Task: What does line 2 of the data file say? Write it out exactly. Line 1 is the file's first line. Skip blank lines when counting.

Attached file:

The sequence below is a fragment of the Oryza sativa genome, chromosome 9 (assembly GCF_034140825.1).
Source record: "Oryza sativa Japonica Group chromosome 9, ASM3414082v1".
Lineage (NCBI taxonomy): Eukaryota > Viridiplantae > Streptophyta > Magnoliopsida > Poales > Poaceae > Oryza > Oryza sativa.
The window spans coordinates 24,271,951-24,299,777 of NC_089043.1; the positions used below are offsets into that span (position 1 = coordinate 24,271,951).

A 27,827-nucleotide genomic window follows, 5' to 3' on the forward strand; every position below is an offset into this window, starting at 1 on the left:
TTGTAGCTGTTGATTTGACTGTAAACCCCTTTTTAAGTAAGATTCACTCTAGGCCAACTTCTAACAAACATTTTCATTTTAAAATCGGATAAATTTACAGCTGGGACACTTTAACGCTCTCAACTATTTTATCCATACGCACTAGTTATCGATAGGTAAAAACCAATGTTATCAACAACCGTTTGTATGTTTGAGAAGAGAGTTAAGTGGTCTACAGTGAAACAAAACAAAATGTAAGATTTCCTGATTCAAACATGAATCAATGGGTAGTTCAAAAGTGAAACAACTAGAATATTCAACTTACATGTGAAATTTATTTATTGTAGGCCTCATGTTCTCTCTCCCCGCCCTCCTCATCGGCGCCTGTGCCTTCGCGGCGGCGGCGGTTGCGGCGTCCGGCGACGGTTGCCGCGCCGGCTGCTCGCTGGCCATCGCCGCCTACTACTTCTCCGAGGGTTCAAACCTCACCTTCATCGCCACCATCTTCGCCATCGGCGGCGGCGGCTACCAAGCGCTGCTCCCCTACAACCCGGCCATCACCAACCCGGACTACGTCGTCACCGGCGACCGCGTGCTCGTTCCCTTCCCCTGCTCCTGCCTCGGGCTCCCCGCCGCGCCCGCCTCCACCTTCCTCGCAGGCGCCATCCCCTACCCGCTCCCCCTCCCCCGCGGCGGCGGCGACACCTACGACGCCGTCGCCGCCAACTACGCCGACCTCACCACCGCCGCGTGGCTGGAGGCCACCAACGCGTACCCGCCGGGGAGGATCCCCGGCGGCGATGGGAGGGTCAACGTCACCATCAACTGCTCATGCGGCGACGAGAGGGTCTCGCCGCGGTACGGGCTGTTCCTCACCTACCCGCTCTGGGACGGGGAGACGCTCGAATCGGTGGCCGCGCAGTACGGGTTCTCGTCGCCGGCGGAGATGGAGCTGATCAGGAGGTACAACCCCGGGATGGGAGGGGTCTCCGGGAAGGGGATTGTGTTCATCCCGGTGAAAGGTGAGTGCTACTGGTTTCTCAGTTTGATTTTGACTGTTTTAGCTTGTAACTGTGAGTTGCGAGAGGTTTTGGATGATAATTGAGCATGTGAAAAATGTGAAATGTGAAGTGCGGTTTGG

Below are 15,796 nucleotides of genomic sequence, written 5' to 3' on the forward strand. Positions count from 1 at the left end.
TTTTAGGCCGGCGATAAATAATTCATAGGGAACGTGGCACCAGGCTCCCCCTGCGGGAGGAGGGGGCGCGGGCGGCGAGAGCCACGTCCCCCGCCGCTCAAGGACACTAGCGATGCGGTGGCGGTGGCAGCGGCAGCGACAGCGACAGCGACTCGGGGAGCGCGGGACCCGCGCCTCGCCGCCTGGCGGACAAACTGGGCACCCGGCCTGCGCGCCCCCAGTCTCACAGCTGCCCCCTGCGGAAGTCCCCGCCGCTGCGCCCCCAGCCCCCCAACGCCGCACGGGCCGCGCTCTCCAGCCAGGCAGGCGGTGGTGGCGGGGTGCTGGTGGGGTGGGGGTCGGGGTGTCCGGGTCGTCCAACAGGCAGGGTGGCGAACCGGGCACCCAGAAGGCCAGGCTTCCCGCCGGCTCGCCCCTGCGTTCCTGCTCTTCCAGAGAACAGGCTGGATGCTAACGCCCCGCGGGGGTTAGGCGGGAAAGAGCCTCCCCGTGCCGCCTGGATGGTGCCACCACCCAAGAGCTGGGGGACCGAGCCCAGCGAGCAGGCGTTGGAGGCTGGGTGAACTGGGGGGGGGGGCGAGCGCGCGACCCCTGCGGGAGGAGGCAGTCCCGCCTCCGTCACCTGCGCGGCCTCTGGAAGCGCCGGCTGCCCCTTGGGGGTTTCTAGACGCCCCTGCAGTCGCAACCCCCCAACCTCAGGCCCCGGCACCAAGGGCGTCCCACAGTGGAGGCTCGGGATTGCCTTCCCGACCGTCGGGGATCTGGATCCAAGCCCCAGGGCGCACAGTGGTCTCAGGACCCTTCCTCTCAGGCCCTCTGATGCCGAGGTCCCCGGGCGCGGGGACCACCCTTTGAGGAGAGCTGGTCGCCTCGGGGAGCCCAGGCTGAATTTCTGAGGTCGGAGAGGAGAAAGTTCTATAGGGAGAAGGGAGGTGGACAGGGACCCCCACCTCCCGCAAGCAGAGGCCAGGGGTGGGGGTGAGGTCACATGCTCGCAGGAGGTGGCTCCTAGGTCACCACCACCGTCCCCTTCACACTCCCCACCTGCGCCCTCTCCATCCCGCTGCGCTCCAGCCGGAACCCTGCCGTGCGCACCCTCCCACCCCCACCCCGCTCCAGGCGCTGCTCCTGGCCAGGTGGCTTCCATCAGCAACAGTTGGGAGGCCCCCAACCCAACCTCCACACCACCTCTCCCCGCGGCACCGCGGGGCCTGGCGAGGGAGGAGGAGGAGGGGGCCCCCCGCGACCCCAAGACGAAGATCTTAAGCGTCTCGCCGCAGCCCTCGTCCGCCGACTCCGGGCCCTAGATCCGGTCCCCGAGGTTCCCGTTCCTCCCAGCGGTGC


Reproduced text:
Source record: "Oryza sativa Japonica Group chromosome 9, ASM3414082v1".